The term “political theater” has a certain “eat-your-vegetables” ring to it, suggesting soapbox sermons and dour social realism. Frothy escapist fare and revivals of tried-and-true classics are generally safer bets at the box office. A new play confronting society’s ills can be challenging or upsetting for audiences, who might stay away lest they get bummed out—and producing one suddenly becomes an expensive risk.

But that "audiences won't like it" attitude hasn't stood in the way of three Chicago theater houses engaging with contemporary issues in America with new productions this spring. Though all of them qualify as political theater, each takes a vastly different approach, illustrating the wide range of options available to companies interested in exploring similar subjects. One thing they do have in common: a preference for asking questions instead of imposing answers. 

The most straightforward of the bunch in format is probably American Theater Company’s The Project(s), a documentary play by PJ Paparelli and Joshua Jaeger, who aim to tell the long, fraught story of public housing in Chicago, from the hopeful days of construction, starting in the 1930s, to the recent demolition of high-rise developments after decades of decay, violence, and official neglect. Performed by a cast of eight, the script is derived entirely from hundreds of interviews the authors conducted over the last five years with current and former public housing residents as well as historians, urban planners, and others (the show opens at ATC on April 28).

“What we wanted to do was try to present all perspectives of this issue over time,” says Paparelli, who also directs the show, “and look at all the decisions that were made, both good and bad, and look at what the overall issue is that we keep struggling with. What it comes down to is what, ultimately, is our country’s responsibility to its poor?”

The documentary approach is a favorite of Paparelli’s. His most well known work, Columbinus (written with Stephen Karam), applies the same methods to investigating the 1999 shootings at Columbine High School. For him, using the real words of those affected supplies an authenticity and urgency that make empathy possible. “You can’t go, ‘Oh well, this is just a play,’” he says. “You go, ‘Wow, somebody actually said that about something that really happened to them.’ You can’t dismiss it.”

On the other end of the spectrum—completely made-up characters and dialogue—is Richard Nelson’s four Apple Family plays, which explore current American politics through the prism of one brainy, opinionated family in Rhinebeck, New York. Two of the plays, That Hopey Changey Thing and Sorry, recently made their Chicago debuts in a sensitive, intelligent, and beautifully acted repertory production at TimeLine Theatre Company (they closed last week).

Both plays took place on Election Day—Hopey Changey in 2010, Sorry in 2012. In today’s theater, where the development process is often maddeningly drawn out in workshop after workshop, that pretty much counts as ripped from the headlines. So right away, the Apples' living-room debates had a leg up, immediacy-wise, on nearly everything else onstage at the time. To see fictional characters talking about Barack Obama and Sarah Palin felt strangely bracing and depressingly rare.

Nelson transcended the red-faced political arguments familiar from cable news, suggesting instead the sort of everyday longing and fumbling we find in Chekhov, whose Three Sisters and The Cherry Orchard were obvious influences. When the liberal Apples say they’re disappointed in Obama, it feels like an aching expression of a failure to live up to their own ideals and possibilities.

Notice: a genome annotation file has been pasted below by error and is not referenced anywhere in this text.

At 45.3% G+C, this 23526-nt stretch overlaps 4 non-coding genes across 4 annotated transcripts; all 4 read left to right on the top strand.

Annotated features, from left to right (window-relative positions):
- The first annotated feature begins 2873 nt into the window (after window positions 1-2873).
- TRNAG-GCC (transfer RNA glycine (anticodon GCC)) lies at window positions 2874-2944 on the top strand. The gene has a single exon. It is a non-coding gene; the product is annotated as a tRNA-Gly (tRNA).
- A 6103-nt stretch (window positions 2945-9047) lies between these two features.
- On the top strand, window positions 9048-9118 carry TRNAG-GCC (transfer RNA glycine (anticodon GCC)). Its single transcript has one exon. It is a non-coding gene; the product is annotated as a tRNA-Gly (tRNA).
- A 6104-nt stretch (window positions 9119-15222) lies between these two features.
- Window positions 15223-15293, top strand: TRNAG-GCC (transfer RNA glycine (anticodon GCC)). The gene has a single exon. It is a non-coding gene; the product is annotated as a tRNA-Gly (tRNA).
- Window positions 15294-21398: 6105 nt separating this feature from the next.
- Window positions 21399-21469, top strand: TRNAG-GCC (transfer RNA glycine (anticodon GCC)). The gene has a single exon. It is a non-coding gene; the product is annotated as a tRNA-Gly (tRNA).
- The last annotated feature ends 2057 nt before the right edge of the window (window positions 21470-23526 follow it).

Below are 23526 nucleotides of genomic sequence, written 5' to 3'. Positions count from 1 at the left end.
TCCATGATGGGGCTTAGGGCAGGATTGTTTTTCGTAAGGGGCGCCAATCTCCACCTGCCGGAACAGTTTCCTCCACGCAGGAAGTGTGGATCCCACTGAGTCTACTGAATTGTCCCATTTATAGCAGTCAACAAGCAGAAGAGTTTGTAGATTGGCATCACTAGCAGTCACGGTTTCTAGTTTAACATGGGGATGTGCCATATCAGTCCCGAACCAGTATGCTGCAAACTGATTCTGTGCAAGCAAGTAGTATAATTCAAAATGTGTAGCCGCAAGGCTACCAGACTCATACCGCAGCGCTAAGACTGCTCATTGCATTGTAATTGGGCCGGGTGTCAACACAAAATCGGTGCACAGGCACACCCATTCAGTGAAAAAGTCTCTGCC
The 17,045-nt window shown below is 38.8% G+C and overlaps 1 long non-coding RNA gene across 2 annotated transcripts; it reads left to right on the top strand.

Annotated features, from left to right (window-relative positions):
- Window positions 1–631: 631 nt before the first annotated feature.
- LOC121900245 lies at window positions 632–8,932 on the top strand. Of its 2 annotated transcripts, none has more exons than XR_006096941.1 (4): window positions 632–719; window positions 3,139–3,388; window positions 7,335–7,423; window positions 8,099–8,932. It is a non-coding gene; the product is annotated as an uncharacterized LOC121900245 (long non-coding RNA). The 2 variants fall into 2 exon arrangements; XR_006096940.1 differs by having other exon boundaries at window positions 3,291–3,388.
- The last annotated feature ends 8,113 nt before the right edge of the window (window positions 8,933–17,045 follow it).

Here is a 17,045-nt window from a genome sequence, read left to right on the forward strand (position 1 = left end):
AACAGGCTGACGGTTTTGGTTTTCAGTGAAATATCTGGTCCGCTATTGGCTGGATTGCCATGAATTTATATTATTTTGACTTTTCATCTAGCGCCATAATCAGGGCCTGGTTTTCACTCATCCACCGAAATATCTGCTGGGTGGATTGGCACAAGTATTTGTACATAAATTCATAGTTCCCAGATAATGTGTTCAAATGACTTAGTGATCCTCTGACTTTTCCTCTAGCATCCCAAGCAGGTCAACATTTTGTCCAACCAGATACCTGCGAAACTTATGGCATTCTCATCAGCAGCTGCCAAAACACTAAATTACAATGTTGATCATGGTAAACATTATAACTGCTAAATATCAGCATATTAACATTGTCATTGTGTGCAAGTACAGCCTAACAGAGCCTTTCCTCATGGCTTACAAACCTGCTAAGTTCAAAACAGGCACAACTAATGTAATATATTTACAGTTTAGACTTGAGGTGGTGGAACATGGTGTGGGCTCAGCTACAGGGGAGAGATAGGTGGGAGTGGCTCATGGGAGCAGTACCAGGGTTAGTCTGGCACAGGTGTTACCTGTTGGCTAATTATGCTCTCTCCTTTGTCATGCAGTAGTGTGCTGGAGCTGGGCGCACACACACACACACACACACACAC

Playwright Marcus Gardley also goes the fictional route in his ambitious new drama, An Issue of Blood, now onstage at Victory Gardens Theater under the direction of artistic director Chay Yew. Though Gardley clearly intends, like Nelson, to comment on the present, his play is set in the distant past.

An Issue of Blood had an even faster turnaround time than the Apple Family plays; Gardley only began writing it in December. Victory Gardens had announced it would be staging another Gardley piece, A Wonder in My Soul, but the playwright became blocked midway through his second draft, mostly because he couldn’t stop thinking about the protests in Ferguson, Missouri, and elsewhere in response to the killings of unarmed black men by police.

Rather than depicting such events directly (as in a previous Gardley play, The Gospel of Lovingkindness, which deals with gun violence in modern-day Chicago), An Issue of Blood unfolds around the time of Bacon’s Rebellion in 1676, when a motley assortment of Virginia settlers—including aggrieved farmers and indentured servants—took up arms against the ruling elite, reducing Jamestown to cinders and hardening the case for institutional slavery.

Though the play resists drawing easy parallels with the past—leaving room for complexity and the notion of tragic inevitability—Gardley argues that “we have to know where we came from to move forward.” He wanted to look not only at the foundation of laws based on race, but also investigate the purpose and efficacy of protest.

“After Ferguson,” he told me, “a lot of people were saying the protesters don’t have a mission, they don’t have an end goal, so they’re marching in the streets for naught. But if you actually talk to them, they’re saying, ‘The fact that we’re out here is the mission: we want to be heard.’ So what have we learned in 300 years of protests? What can be gained when people unite from all walks of life? Who is listening and what are we saying?”

An Issue of Blood runs through May 3 at Victory Gardens Biograph Theater, 2433 N. Lincoln. For more information, go to

The Project(s) runs April 28–May 25 at American Theater Company, 1909 W. Byron. For more information, go to